- On Friends, Chandler has hidden from Monica that he's an excellent ping-pong player, because he didn't want her to enter them in doubles tournaments. When she hurts her hand during a game, he turns out to be a not-so-hopeless replacement.
- This was hinted several times early on, with Chandler mentioning playing racquet ball with his bosses (which included the strong implication he always let his bosses win), or Ross' parents. This was probably something written in, because of Matthew Perry's real-life brief career as a tennis player.
Chandler: I'll just play left-handed.Ross: You mean you're not left-handed?
- This was hinted several times early on, with Chandler mentioning playing racquet ball with his bosses (which included the strong implication he always let his bosses win), or Ross' parents. This was probably something written in, because of Matthew Perry's real-life brief career as a tennis player.
- Sandra Bennet of Heroes can make fake IDs, a skill she used to sneak into Def Leppard concerts when she was younger.
- On a more super-powered level, there's Monica Dawson, whose ability is described as "adoptive muscle memory." More specifically, it's a form of Awesome by Analysis that enables her to perfectly and automatically recreate any action she sees, even if she's only glimpsed it in passing. It's a totally unconscious power—Monica first realizes something's up when she foils a robber using an advanced wrestling move she watched earlier, cuts a tomato into a rose pattern without thinking about or even noticing what she's doing, and later starts playing piano like a classically trained pro even as she explains she's never touched a piano in her life. When Monica decides to take up crimefighting full time, her mentor provides her with an iPod full of short videos of experts in various fields from flying planes to defusing bombs so that she'll be ready for any situation that comes up.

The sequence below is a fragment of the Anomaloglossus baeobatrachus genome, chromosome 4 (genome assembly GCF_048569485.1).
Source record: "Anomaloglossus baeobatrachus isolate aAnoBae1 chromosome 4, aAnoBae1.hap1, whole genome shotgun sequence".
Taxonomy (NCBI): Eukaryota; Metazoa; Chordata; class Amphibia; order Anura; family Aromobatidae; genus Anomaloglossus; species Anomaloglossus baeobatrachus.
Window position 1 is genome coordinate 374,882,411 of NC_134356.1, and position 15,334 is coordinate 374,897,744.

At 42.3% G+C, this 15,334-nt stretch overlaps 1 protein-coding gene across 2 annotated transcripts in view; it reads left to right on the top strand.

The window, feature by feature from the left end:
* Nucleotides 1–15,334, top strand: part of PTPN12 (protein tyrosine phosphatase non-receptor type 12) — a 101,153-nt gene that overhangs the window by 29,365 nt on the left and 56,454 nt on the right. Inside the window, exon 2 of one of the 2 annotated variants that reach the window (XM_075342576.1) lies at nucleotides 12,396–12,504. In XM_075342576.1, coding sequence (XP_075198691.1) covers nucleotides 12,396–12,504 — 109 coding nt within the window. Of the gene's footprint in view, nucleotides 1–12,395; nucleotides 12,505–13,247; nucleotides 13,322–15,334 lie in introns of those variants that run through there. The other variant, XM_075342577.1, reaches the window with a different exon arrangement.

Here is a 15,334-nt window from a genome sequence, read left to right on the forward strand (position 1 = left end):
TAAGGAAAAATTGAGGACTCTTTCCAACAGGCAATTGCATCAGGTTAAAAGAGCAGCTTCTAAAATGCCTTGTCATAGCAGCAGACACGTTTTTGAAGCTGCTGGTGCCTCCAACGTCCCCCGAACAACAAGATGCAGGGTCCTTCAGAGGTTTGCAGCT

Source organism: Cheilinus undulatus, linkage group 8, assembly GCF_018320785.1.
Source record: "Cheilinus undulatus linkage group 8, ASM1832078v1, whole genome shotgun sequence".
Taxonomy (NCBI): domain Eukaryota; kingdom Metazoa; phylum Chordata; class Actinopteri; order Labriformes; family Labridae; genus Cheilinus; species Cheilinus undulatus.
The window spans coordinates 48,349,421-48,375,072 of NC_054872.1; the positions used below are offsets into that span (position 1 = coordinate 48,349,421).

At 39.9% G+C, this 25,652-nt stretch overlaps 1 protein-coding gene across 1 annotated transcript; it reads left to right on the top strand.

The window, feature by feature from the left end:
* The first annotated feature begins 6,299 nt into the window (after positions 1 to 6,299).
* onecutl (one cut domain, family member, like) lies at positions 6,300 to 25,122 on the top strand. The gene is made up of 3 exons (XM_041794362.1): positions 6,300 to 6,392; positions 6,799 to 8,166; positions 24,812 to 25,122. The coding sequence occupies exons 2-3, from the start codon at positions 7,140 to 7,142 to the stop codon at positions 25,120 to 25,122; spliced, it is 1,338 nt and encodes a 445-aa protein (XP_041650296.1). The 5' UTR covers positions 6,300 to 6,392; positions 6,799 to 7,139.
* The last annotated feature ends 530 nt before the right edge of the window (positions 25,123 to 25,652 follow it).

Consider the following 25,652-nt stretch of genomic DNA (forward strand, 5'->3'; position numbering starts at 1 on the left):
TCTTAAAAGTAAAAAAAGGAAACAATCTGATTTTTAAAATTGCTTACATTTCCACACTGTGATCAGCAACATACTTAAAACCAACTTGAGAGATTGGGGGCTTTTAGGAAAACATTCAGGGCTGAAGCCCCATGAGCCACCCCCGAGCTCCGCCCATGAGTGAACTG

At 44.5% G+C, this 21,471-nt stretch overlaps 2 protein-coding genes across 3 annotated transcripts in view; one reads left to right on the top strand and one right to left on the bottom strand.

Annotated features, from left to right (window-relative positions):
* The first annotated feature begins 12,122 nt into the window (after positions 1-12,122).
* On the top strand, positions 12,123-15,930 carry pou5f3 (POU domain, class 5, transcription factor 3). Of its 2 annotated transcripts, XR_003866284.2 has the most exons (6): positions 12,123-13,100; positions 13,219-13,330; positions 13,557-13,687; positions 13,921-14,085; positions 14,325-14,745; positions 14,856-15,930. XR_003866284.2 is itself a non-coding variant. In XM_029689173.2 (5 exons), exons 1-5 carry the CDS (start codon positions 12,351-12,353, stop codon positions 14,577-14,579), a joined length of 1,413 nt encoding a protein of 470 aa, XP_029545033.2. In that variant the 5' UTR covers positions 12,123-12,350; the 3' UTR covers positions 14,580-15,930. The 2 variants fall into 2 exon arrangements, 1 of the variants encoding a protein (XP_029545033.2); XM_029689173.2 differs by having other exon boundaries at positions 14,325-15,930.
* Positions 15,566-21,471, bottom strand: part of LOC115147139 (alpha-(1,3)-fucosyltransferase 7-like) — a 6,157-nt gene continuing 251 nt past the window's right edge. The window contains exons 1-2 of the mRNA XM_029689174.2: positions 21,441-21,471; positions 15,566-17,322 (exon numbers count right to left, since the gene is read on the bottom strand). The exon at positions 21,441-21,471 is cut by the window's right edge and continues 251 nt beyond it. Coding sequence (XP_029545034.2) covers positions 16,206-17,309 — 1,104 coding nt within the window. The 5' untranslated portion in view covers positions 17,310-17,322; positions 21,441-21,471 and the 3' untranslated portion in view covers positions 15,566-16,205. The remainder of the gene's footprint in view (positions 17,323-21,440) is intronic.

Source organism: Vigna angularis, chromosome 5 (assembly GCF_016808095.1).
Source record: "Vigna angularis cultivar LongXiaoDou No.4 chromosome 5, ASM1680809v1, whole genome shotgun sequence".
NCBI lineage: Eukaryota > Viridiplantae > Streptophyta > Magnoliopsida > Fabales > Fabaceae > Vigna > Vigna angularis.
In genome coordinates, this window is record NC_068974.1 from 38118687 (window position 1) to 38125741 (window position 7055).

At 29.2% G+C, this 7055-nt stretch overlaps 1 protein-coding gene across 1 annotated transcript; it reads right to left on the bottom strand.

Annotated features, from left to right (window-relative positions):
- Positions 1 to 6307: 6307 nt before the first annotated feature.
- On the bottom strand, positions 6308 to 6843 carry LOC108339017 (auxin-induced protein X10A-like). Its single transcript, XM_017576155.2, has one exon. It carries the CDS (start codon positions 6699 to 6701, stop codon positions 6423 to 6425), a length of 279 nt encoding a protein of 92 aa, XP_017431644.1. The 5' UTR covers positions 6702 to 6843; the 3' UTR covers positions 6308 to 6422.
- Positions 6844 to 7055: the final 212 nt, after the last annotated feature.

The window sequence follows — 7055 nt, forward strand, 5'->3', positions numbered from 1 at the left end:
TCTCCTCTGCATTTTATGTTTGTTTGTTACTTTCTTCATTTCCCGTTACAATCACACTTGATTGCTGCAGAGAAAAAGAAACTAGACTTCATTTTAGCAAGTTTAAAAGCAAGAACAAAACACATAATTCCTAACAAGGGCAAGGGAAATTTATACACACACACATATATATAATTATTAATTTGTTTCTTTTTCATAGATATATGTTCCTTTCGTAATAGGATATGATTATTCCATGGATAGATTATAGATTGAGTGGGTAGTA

- In the Bones episode "The Woman In The Sand," the normally clipped and clinical Brennan unexpectedly busts out a scarily convincing alternate persona to fool some lowlifes, complete with Jersey-girl accent. When Booth later asks her "what got into you," she says, "Its from when I used to watch old movies with my dad. He really liked Clara Bow."
"Clara Bow was a silent film star, Bones.""Yeah, but I guess that's how I always imagined she sounded."
- In The A-Team episode "The Maltese Cow," Face and Murdock find a message written on a mirror in Chinese. Murdock proceeds to read it out loud, and when Face gives him a weird look, he explains:
Murdock: One afternoon, I got a gonzo headache, and before it was over, I could read and write Chinese. And that was a bad afternoon, let me tell you.
- Trick's Ueda Jiro, virgin physicist professor, took a correspondence course in karate that somehow turned him into a kung-fu machine.
- In Taxi, Jim Ignatowski is brought to a fancy party by Elaine who is hoping to impress someone but needs a date to attend the party. Jim proceeds to humiliate Elaine by acting like the '60s burn-out that he is, only to save the situation by sitting down at the piano and playing brilliantly. The other guests assume that Jim was just having a bit of fun, and so Elaine succeeds in her goal. Jim's befuddled reaction to his own playing: "I must have taken.. music lessons..."